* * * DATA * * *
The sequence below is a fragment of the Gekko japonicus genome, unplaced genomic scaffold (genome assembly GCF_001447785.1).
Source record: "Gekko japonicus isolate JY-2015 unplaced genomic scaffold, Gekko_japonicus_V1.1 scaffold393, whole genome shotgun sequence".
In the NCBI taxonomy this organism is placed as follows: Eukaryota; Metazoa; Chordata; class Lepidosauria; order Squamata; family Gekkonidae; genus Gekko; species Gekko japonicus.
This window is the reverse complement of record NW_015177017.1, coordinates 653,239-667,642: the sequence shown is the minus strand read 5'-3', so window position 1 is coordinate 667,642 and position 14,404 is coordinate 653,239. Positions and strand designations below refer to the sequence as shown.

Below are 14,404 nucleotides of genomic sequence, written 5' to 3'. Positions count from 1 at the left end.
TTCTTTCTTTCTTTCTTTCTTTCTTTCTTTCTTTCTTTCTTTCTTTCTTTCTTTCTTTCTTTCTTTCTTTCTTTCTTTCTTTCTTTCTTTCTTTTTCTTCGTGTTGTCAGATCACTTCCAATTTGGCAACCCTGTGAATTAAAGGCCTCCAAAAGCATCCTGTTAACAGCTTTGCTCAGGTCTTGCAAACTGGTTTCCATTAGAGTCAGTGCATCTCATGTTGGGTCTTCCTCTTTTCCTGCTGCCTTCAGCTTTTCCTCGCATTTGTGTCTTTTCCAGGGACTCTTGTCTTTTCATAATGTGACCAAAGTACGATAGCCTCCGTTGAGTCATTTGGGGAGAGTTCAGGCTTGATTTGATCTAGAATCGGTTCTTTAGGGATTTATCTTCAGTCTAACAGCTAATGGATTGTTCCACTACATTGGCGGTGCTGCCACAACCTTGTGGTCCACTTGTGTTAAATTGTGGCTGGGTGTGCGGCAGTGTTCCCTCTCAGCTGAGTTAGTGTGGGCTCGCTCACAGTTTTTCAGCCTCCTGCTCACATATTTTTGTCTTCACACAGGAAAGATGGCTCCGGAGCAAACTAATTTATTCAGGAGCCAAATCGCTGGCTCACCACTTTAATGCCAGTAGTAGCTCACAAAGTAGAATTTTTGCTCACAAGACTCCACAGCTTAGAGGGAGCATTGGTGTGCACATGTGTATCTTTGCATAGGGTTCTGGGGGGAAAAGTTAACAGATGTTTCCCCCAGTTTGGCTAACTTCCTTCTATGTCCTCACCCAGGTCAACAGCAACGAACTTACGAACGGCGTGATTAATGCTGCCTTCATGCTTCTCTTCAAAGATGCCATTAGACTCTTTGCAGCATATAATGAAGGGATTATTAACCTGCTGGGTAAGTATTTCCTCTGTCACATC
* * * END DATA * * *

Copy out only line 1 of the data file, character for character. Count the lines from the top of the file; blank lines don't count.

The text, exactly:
The sequence below is a fragment of the Gekko japonicus genome, unplaced genomic scaffold (genome assembly GCF_001447785.1).